They were all good, honorable people. They worked hard, were good citizens, served as township trustees, county commissioners, school board members and leaders in their churches and communities. By raising livestock, they were practitioners of an ancient and honorable profession, and were respected for it. Although some of their methods are considered antiquated by today’s standards, in their time they treated their animals well to the best of their ability.

Time passed. In my generation there were six grandsons. Instead of everyone going into farming as they had for generations, four (yours truly included) went off to college in search of a “better life.” Only two are farmers today—one raises crops only, the other raises livestock (pigs) with his son.

Despite the fact that my present-day, pig-raising cousin uses methods that are scientific, tested, and far advanced to anything that his and my forebears could have imagined, he, and tens of thousands of excellent livestock producers like him, are receiving more undeserved bashing than the previous five generations combined. Things like “They exploit animals.” Or “They practice inhumane methods just to make money.” Or “They abuse the animals.” Or “…those factory farms.” And the list goes on.

Why this reversal in a matter of just a few years, in spite of the fact that my cousin’s pigs today are raised in conditions their (the pigs’) ancestors never dreamed of? Because it’s a well-orchestrated, extremely well-funded, public relations effort designed for one single purpose—to discredit people like my cousin and drive them out of business, in order to further their vegan agenda. They want to snatch the burger or ham out of your bun, or the milk out of your glass, and replace it with some veggie concoction—all because of their fanatical opinion that people shouldn’t eat meat.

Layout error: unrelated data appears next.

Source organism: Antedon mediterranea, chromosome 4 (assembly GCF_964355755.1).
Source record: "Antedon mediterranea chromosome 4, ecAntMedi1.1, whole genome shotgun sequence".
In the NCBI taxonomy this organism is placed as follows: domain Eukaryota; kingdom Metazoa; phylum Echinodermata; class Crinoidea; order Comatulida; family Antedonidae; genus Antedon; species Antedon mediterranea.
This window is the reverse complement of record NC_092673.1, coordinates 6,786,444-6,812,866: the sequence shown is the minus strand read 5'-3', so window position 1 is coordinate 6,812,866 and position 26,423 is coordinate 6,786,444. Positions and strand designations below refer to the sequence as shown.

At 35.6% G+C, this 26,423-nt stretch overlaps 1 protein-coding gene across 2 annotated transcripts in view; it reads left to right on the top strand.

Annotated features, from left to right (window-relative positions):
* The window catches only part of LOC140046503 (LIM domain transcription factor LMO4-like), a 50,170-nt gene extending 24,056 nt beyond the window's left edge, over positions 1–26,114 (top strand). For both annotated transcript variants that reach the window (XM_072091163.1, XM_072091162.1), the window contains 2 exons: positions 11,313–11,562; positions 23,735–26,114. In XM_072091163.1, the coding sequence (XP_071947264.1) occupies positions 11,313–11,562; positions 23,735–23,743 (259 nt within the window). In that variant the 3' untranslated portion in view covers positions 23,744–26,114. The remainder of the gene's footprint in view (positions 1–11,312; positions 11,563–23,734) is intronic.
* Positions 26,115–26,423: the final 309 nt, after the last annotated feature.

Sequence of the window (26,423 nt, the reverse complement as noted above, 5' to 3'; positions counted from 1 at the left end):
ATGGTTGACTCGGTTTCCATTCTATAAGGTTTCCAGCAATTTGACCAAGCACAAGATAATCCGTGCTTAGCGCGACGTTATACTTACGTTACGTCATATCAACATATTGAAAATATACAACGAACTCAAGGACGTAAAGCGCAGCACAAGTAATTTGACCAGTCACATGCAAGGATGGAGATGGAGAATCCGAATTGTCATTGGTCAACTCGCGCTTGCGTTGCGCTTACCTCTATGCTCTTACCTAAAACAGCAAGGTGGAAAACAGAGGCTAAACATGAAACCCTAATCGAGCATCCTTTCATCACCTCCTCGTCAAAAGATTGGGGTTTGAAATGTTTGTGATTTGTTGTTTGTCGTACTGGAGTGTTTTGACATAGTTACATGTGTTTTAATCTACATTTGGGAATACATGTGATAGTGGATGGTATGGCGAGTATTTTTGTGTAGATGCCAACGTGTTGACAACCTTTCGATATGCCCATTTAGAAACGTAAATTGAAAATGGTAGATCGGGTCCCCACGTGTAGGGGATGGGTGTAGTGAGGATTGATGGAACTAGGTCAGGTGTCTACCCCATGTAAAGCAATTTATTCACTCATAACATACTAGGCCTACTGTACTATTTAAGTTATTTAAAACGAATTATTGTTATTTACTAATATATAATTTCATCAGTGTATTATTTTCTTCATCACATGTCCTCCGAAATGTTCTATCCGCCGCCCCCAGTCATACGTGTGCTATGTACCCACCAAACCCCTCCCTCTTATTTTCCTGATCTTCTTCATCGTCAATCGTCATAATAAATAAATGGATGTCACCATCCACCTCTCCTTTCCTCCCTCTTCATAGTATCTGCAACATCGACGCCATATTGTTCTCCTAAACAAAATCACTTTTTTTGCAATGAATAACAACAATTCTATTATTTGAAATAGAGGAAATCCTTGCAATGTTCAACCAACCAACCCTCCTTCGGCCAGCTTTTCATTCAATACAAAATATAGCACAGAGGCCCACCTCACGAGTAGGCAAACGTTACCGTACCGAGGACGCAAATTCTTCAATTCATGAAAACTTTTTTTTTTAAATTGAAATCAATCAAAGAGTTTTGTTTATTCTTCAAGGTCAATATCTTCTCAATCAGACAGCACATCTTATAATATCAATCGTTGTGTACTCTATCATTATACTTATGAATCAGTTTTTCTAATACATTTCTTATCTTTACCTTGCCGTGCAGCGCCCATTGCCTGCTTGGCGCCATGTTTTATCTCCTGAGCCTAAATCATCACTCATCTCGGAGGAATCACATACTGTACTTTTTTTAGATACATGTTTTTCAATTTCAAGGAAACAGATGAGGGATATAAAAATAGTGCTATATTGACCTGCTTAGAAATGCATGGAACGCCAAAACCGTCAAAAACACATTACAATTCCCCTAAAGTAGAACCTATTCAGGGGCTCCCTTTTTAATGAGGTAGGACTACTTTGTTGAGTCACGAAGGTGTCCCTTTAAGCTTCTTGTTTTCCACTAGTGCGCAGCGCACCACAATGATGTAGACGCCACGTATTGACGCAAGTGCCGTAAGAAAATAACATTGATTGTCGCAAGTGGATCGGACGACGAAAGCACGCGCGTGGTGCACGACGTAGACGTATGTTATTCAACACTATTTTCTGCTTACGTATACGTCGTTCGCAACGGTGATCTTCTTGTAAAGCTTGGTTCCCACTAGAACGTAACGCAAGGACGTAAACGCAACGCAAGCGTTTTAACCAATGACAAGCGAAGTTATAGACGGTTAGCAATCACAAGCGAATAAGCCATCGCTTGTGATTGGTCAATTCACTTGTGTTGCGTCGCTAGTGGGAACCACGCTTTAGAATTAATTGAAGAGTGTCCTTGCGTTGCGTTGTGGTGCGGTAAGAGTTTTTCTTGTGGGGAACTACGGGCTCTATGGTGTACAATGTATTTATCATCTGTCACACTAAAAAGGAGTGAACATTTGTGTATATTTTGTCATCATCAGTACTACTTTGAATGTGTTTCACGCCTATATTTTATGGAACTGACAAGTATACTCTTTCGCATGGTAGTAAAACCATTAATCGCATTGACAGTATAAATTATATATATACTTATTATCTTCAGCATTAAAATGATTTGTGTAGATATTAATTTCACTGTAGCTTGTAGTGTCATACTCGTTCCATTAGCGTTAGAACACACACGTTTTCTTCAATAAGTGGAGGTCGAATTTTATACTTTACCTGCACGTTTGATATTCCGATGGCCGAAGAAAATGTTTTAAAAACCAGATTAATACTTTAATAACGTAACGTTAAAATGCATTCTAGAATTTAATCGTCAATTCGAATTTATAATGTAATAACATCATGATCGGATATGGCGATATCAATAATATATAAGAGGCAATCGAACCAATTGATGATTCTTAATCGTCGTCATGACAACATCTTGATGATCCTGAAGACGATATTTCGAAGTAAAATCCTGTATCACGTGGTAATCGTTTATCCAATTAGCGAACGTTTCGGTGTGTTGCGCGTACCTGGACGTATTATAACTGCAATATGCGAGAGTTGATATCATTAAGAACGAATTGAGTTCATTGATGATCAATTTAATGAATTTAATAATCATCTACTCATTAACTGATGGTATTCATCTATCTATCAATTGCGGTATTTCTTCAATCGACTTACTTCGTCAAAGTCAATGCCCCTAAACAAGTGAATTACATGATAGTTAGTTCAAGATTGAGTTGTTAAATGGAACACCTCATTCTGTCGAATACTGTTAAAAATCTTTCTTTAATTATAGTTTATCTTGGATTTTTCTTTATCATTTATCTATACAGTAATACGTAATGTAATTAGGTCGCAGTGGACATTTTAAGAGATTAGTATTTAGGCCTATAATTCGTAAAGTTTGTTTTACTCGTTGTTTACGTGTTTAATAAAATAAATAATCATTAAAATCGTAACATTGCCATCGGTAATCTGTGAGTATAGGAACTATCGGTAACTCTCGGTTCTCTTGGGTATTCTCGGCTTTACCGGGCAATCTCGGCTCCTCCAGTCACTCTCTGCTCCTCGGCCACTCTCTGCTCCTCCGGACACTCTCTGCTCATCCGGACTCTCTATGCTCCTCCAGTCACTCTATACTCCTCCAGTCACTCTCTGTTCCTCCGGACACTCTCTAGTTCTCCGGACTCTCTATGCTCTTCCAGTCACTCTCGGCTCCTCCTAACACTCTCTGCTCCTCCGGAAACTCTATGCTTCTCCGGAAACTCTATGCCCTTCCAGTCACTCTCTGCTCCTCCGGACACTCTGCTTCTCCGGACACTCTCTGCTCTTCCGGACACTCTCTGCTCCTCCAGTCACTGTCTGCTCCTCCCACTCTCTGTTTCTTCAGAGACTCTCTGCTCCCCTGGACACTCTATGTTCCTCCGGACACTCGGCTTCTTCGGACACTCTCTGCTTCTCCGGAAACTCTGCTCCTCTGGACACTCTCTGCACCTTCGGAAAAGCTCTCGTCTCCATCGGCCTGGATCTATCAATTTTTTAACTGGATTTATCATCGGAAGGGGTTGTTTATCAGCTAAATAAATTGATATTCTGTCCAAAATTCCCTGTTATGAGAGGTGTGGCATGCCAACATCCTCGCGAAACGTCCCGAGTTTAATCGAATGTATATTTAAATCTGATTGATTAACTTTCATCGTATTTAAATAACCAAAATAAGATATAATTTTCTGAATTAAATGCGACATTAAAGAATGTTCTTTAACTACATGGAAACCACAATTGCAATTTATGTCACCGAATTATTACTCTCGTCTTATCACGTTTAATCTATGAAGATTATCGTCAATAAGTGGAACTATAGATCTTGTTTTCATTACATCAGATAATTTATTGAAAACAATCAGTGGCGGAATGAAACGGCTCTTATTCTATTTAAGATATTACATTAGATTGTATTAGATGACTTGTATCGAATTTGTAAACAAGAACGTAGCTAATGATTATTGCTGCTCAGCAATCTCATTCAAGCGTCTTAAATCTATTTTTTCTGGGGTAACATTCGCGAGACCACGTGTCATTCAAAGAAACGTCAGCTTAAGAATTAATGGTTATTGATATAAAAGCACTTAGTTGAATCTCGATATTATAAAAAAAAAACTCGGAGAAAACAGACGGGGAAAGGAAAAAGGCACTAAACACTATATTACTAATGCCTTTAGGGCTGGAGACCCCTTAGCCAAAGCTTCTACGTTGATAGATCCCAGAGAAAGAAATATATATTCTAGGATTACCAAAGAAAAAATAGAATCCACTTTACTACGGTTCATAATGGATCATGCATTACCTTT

They’re masters of deception and distortion. Are there abuses in the livestock system? Sure, and I believe the genuine abusers should be run out of business. But those are the exceptions, by far.

But these masters of deception and distortion would have you believe that standards that have been proven humane and healthy by scientific research are cruel and sick by twisting the facts and appealing to people’s uninformed emotions. And that the rare abuses that do occur are the rule, rather than the exception. Applied to other situations, it’s the equivalent of suggesting that OJ Simpson is stereotypical of retired footballers; that Bernie Madoff is a typical investment counselor; or that all cruises are the Titanic.

It’s a lie. It’s wrong. And it makes me want to throw up. But they’re getting a lot of people to believe it because: 1) they’re slick, excellent manipulators of the facts; 2) most people today are several generations removed from being able to visit Grandpa’s farm, and consequently don’t recognize garbage when they hear it; and 3) farmers are an easy target—they just want to do their jobs and take care of their animals—not be PR people.

I said earlier that I was one of those who chose to go another direction other than raising livestock for a living. I’ve lived in both camps (farm kid and non-farming adult) and feel I have some perspective on this subject. To this day, there is a part of me that wishes I had raised livestock for a living because I genuinely enjoy working with and around animals. And there’s another part of me that says that with all the complexities— risk, stress, volatility and now bashing— involved in modern livestock production, I don’t know why anyone would want to do it.

But one thing I do know—today’s livestock producers are getting a very, very bad rap. It’s one of the most calculated, undeserved hatchet jobs I’ve ever witnessed, and in my own small way, I want to say “enough!”